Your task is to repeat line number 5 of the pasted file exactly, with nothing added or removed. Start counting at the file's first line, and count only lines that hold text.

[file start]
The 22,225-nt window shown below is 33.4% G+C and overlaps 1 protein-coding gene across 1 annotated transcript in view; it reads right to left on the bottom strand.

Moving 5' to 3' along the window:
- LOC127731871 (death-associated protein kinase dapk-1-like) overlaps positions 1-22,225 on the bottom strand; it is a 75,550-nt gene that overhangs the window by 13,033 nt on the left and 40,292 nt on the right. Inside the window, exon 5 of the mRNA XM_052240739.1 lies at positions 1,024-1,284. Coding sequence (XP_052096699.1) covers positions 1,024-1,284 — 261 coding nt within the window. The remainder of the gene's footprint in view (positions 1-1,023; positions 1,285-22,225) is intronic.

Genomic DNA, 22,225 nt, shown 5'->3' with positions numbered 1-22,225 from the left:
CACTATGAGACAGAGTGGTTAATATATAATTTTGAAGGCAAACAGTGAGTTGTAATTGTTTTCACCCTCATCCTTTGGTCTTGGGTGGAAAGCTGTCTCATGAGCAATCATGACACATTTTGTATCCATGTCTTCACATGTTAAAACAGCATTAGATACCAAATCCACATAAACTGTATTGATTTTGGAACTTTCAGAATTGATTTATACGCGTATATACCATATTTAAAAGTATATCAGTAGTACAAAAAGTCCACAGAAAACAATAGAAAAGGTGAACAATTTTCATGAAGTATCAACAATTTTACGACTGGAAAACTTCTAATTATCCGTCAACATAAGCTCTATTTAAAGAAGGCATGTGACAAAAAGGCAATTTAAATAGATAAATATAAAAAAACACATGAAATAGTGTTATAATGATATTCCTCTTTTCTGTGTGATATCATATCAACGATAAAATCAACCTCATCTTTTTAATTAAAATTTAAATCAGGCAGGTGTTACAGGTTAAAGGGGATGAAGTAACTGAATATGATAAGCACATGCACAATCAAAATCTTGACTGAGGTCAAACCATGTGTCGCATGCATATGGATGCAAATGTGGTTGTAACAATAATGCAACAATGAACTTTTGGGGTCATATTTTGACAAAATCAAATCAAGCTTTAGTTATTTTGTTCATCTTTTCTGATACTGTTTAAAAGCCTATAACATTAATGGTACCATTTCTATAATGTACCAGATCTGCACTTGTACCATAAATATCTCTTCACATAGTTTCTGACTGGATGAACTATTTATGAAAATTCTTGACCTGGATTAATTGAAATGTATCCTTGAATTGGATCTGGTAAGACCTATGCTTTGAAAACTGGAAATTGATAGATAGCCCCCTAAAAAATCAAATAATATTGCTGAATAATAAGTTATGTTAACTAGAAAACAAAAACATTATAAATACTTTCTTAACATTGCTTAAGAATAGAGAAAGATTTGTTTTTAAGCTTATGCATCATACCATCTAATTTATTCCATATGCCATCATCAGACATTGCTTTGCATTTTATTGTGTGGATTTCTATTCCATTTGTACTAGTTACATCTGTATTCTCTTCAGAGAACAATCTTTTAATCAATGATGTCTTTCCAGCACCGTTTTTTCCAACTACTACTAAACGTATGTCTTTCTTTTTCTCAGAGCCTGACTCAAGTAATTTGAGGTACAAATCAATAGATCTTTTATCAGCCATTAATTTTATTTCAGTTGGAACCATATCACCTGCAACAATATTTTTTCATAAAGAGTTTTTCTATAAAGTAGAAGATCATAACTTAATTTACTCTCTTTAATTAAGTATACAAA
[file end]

CACTATGAGACAGAGTGGTTAATATATAATTTTGAAGGCAAACAGTGAGTTGTAATTGTTTTCACCCTCATCCTTTGGTCTTGGGTGGAAAGCTGTCTCATGAGCAATCATGACACATTTTGTATCCATGTCTTCACATGTTAAAACAGCATTAGATACCAAATCCACATAAACTGTATTGATTTTGGAACTTTCAGAATTGATTTATACGCGTATATACCATATTTAAAAGTATATCAGTAGTACAAAAAGTCCACAGAAAACAATAGAAAAGGTGAACAATTTTCATGAAGTATCAACAATTTTACGACTGGAAAACTTCTAATTATCCGTCAACATAAGCTCTATTTAAAGAAGGCATGTGACAAAAAGGCAATTTAAATAGATAAATATAAAAAAACACATGAAATAGTGTTATAATGATATTCCTCTTTTCTGTGTGATATCATATCAACGATAAAATCAACCTCATCTTTTTAATTAAAATTTAAATCAGGCAGGTGTTACAGGTTAAAGGGGATGAAGTAACTGAATATGATAAGCACATGCACAATCAAAATCTTGACTGAGGTCAAACCATGTGTCGCATGCATATGGATGCAAATGTGGTTGTAACAATAATGCAACAATGAACTTTTGGGGTCATATTTTGACAAAATCAAATCAAGCTTTAGTTATTTTGTTCATCTTTTCTGATACTGTTTAAAAGCCTATAACATTAATGGTACCATTTCTATAATGTACCAGATCTGCACTTGTACCATAAATATCTCTTCACATAGTTTCTGACTGGATGAACTATTTATGAAAATTCTTGACCTGGATTAATTGAAATGTATCCTTGAATTGGATCTGGTAAGACCTATGCTTTGAAAACTGGAAATTGATAGATAGCCCCCTAAAAAATCAAATAATATTGCTGAATAATAAGTTATGTTAACTAGAAAACAAAAACATTATAAATACTTTCTTAACATTGCTTAAGAATAGAGAAAGATTTGTTTTTAAGCTTATGCATCATACCATCTAATTTATTCCATATGCCATCATCAGACATTGCTTTGCATTTTATTGTGTGGATTTCTATTCCATTTGTACTAGTTACATCTGTATTCTCTTCAGAGAACAATCTTTTAATCAATGATGTCTTTCCAGCACCGTTTTTTCCAACTACTACTAAACGTATGTCTTTCTTTTTCTCAGAGCCTGACTCAAGTAATTTGAGGTACAAATCAATAGATCTTTTATCAGCCATTAATTTTATTTCAGTTGGAACCATATCACCTGCAACAATATTTTTTCATAAAGAGTTTTTCTATAAAGTAGAAGATCATAACTTAATTTACTCTCTTTAATTAAGTATACAAA